I’ll be the first to admit that I’m not a “mindful morning” kind of person. While I have a great deal of respect for those who are, no matter how many “ways to rock your morning” articles I read, I can’t imagine a time when I’ll be setting my alarm and hour early and rockin’ the crap out of a morning routine on a daily basis. (In fact, as I was writing this, I was considering whether or not a bribe would be effective in order to make that happen).
That said, even though I press snooze a minimum of twice every morning—I’ve found a couple of small strategies that help me to dislike those early moments a whole lot less.
No, not like those creepy x-ray machines at the airport. This is about taking a few minutes to be intentionally aware of our physical beings. I start at the bottom and work my way up. For me, this has become a mindfulness practice. If I try to start my day with meditation, I’ll inevitably end up on an unintentional second date with the sandman—and although this might sound counter-intuitive, I think I need caffeine first.
Body scanning has allowed me to come into my body without feeling rushed. I don’t feel like I need to sit up and get to work right away. I start by wiggling my toes: “hello, toes” I say, sleepily smiling. Next are my ankles. “hi there.” It’s interesting, because I’ve often found that there’s a temptation to bail on this practice about halfway up my body. I figure that’s because I’ve started to wake up, and as a result, think about all of the to-do’s and to-be’s of the day. It’s been a practice all on its own just to stay present and focused on my body, from the bottom to the top.
For a time, I participated in coaching with the powerhouse couple behind Hug Your Chaos—who I met because they too contribute here at Elephant. One of the key takeaways from my time with them was gratitude—being grateful (on purpose) about three things at both the beginning and end of each day. I was interested to find that my body scan actually led me to gratitude.
I’m not always grateful for my body. As someone who was born with mobility issues, it’s sometimes easier to find reasons to gripe than reasons to be grateful. By completing a body scan each morning, I find myself grateful for the functions of my physical body and the ways in which it allows me to live in this world and experience the things I love—like singing, writing, community, and working here at Elephant Journal.
I recently read a meme shared by one of our Elephant Academy TAs that said: “Every cell in your body is eavesdropping on your thoughts.” At first I was like: “Whoa. That’s a bit woo-woo”, but then I thought: “what if it’s true, though?” If, in fact our physical bodies are affected by our thoughts, wouldn’t it be nice to give our bodies a break from trying to process information and stimuli—just for a few minutes? Our only focus would be the body and its functions. It’s kinda like closing all of the open tabs on your browser—except one.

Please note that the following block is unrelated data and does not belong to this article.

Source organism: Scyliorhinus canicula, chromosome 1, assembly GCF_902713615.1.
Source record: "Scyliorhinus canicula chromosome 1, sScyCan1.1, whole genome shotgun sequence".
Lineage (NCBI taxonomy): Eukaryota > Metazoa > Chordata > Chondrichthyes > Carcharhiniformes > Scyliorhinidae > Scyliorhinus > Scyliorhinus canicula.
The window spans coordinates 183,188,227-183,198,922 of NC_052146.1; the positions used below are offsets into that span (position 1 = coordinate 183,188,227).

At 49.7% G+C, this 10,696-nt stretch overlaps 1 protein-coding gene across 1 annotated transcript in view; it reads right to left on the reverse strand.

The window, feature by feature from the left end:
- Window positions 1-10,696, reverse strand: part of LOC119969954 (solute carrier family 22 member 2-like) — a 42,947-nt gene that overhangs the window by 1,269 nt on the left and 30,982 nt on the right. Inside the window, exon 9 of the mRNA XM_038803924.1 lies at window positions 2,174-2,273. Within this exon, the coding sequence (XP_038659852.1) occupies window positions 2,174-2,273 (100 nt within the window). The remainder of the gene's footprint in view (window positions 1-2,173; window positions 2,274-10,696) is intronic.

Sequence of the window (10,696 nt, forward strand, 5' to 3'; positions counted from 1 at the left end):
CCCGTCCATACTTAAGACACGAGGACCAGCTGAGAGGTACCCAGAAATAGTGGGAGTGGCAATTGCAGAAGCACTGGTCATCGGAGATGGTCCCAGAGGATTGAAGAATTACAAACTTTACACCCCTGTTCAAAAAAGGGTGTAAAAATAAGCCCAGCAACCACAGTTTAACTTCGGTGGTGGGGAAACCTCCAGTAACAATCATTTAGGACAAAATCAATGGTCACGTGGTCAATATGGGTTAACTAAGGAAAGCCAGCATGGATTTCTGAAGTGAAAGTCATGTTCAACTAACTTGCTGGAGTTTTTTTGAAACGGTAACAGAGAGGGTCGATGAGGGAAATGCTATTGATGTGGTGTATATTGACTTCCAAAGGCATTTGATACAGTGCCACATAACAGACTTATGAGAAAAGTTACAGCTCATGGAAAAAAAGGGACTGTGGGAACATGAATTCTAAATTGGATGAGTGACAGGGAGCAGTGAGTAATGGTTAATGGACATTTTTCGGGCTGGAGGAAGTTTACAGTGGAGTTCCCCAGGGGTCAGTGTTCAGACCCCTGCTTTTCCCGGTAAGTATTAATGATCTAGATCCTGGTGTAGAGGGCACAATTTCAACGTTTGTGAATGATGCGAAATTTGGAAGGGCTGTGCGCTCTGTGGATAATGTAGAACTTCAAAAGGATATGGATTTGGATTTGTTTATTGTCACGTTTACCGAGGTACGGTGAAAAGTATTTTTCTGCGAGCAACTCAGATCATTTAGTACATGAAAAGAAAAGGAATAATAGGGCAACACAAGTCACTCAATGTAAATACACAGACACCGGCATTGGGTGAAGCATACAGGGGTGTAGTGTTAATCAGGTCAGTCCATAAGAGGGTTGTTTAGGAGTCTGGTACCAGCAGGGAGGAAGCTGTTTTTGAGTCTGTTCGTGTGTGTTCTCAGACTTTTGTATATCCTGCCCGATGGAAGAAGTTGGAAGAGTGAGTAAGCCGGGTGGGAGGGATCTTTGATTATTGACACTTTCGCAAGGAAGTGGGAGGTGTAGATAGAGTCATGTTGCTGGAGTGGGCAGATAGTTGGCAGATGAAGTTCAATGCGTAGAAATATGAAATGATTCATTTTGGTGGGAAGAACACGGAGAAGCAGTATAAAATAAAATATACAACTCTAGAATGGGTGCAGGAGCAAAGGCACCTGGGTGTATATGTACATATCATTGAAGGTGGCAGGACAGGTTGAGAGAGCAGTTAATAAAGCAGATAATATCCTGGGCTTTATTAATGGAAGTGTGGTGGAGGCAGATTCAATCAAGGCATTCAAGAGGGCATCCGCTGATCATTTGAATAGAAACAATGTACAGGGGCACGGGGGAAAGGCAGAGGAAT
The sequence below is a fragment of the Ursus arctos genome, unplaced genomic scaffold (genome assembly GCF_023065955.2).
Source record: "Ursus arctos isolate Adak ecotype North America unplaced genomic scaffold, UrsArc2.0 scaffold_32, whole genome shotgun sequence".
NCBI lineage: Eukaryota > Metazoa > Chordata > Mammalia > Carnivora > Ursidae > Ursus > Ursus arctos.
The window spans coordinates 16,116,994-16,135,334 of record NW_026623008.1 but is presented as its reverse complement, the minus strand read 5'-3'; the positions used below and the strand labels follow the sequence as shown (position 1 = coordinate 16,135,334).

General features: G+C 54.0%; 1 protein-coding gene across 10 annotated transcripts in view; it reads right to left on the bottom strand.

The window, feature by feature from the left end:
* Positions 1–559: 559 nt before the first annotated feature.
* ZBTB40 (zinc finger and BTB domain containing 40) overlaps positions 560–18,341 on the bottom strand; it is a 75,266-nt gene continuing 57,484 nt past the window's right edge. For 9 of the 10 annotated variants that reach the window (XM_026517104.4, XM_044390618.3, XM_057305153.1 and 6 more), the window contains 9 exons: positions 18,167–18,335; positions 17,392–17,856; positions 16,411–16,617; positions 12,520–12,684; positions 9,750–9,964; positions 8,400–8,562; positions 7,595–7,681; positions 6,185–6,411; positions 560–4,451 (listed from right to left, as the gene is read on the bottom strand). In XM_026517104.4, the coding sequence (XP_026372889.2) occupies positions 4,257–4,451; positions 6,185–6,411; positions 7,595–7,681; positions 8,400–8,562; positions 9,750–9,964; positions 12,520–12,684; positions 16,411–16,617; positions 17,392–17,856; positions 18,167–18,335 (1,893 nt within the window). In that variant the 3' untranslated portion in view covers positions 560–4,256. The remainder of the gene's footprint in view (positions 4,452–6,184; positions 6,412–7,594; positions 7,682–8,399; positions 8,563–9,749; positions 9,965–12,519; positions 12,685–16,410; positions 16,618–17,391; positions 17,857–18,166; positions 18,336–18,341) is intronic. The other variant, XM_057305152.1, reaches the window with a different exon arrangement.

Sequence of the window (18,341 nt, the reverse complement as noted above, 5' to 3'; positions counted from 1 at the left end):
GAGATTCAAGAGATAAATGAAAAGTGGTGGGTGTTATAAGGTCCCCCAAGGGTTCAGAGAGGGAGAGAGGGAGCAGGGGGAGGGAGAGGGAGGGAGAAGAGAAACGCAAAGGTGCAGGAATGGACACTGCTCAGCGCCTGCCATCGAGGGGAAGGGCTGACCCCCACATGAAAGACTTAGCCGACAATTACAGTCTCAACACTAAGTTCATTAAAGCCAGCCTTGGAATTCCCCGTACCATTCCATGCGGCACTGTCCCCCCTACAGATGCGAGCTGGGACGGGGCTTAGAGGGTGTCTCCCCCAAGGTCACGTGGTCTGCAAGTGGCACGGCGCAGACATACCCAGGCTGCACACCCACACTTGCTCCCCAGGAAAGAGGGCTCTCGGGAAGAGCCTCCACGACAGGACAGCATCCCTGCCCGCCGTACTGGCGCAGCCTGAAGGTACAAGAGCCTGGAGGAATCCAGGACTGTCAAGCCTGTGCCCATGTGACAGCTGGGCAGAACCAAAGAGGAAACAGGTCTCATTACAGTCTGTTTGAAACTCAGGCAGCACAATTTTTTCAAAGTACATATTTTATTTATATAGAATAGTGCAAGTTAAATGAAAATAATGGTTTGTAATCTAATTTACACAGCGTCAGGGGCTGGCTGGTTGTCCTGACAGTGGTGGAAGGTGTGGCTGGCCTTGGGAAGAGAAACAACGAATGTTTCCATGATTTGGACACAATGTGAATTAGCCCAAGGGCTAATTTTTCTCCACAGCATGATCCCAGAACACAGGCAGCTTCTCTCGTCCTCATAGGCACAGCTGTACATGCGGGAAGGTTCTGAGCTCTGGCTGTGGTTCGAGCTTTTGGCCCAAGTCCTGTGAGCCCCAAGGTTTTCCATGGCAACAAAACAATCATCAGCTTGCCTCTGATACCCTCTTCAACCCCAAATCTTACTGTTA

Every self-care article out there reminds us that checking in with ourselves is just as crucial (if not more!) as checking in with our close friends. If we took a few minutes each morning to slow down, forget the pressures of productivity and simply say “thank you, body”—what harm would it do? In fact, I can imagine an audible exhale.
If mental notes aren’t your thing, by all means—write it down! Keep a notepad and pen by your bed if that feels good to you. Nobody said had to be fully dressed and out of bed in order to give thanks.
Since my immediate impulse after multiple dances with the snooze button is to check my social media and email notifications, I’d been searching for a way to rewire that pattern. What I like to do now is take a deep breath in and notice what information my five senses are giving me. What can I hear? What do I see, smell, taste, and touch?
Typically, my first sense to come alive is that of hearing. Whether it’s the workers at my apartment building diligently scraping ice from our Canadian winter walkways, or the cawing of crows saying hello (or, less poetically, “get outta my tree!”) sound is the first thing I’m greeted with, sense wise.
This feeds back to gratitude as well. I’m grateful for the ability to hear, I’m grateful for those who help to keep my physical body safe from harm (slipping on ice is an extra hazard for me due to those aforementioned mobility issues) and I’m grateful for crow songs—as they remind me of my grandfather. Actually, I think I could be grateful for any sound at all, since any sound has the ability to become music.
I always thought that popping out of bed like bread from a toaster was the adult thing to do, and that this would be how I’d one day know I’d reached adulthood. Well, thirteen-year-old me, you were gravely mistaken. I still love sleeping in when I can, and the only noticeable difference in my morning routine is that I watch reality TV instead of Saturday morning cartoons when I’m feeling comfy-cozy on the weekends.
These days I’m less concerned about feeling “adult” (read: productive) first thing in the morning, and more focused on feeling present, grateful, and aware.
What helps you rock your morning? Have you noticed a difference in your day-to-day life because of body scanning, sensing, or gratitude? I’d love to share some tips and tricks in the comments.
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